Purpose: The aim of the study is to explore how students construct narratives of themselves as information seekers in a school context where their descriptions of their information activities are assessed and graded.
Design/methodology/approach: Blog posts on credibility judgements written by 28 students at a Swedish upper secondary school were analysed through a bottom-up coding process based in the sociocultural concept of narratives of selves.
Findings: Two tensions in the students’ accounts are identified. The first tension is that between the description of the individual, independent student and the description of the good group member. The second tension is between describing oneself as an independent information seeker and at the same time as someone who seeks information in ways that are sanctioned within the school setting.
Research limitations/implications: The study focuses on a specific social practice and on situated activities, but also illustrates some aspects of information activities that pertain to educational contexts in general. It explores how social norms related to credibility judgements are expressed and negotiated in discursive interaction.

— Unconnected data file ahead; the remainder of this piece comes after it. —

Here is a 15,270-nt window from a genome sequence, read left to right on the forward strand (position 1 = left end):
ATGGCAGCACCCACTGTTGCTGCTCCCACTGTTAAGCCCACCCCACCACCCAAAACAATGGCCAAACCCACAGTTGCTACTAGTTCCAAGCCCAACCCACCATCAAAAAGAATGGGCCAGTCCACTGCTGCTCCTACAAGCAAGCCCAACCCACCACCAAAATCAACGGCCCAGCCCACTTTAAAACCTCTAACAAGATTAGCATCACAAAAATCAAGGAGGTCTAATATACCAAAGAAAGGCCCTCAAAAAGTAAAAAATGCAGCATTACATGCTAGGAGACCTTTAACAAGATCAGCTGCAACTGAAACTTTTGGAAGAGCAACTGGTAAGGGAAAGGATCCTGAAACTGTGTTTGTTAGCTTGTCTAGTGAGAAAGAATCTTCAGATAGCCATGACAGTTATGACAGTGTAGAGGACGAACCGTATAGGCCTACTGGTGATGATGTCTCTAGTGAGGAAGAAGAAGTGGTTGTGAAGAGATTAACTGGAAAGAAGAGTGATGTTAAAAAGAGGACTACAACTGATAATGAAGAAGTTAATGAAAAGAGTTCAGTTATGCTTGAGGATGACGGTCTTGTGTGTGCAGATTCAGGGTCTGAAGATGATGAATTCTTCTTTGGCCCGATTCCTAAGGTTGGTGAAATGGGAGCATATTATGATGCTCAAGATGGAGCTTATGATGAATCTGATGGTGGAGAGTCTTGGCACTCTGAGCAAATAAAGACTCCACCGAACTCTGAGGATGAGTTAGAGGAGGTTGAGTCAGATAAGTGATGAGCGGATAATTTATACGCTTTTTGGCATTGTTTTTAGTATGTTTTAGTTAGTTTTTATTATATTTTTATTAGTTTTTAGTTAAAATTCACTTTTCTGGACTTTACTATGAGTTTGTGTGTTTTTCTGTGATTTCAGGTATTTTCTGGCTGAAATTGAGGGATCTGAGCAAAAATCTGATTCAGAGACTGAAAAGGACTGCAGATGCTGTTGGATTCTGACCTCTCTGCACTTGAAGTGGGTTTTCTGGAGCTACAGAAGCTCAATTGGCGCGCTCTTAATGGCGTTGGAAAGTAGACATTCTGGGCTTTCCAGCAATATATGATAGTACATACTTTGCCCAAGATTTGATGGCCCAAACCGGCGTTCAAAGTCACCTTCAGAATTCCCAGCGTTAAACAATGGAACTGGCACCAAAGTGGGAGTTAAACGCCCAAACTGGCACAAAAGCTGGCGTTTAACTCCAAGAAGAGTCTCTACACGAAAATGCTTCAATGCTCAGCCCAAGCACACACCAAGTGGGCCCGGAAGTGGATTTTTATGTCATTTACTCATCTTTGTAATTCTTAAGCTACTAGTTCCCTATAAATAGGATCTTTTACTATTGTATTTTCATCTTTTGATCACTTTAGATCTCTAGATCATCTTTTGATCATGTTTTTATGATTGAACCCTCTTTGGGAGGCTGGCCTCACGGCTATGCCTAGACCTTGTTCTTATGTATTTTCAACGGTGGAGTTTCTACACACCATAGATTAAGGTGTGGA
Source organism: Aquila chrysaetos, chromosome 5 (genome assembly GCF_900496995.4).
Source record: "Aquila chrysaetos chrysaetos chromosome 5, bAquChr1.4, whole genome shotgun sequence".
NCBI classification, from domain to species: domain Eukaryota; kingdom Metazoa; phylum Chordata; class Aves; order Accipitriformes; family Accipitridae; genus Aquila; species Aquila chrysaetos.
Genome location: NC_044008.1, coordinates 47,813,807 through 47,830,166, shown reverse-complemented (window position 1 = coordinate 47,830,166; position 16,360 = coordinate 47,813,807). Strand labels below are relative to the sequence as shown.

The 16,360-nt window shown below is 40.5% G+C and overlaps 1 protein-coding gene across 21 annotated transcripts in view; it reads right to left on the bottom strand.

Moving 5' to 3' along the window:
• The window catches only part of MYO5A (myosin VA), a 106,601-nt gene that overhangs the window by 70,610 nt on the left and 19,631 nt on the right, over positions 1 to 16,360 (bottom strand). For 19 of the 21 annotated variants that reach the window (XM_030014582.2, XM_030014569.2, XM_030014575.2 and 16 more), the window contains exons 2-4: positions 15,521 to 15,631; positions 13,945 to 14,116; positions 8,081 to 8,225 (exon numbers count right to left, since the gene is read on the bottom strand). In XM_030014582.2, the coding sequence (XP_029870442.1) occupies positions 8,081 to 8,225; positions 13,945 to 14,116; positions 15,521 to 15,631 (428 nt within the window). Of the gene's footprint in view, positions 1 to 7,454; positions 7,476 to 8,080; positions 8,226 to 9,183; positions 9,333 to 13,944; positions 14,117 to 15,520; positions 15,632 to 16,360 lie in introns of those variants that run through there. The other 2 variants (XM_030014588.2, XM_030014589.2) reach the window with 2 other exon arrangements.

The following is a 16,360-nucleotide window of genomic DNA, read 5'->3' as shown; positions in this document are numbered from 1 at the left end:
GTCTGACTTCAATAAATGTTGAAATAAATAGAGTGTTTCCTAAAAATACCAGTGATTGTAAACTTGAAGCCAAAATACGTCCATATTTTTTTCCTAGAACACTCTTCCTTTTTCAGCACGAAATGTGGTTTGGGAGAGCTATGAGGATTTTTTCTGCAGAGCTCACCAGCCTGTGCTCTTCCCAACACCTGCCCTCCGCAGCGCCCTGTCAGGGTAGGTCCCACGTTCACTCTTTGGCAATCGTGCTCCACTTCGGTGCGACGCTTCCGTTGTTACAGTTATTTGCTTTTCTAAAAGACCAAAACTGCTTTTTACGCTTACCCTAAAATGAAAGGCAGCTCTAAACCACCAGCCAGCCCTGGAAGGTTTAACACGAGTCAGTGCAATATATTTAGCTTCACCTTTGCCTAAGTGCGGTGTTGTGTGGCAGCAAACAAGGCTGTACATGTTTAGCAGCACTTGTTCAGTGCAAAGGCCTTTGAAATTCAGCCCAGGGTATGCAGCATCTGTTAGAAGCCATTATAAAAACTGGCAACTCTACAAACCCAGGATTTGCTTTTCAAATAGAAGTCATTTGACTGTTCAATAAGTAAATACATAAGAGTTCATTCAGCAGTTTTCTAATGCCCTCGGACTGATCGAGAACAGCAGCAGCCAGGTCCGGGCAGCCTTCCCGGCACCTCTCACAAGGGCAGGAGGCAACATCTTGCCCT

Practical implications: The study highlights that when information activities become objects of assessment, careful consideration of what aspects are meant to be assessed is necessary.
Originality/value: The study is based on the idea of information activities as socially and discursively shaped, and it illustrates some of the consequences when information activities become objects of teaching, learning, and grading.
Emerald Group Publishing Limited, 2015. Vol. 71, no 1, 80-95 p.
Credibility; Information Literacy; Information Practices; Internet Sources; Learning; Sociocultural theory; Students; Secondary schools; Sweden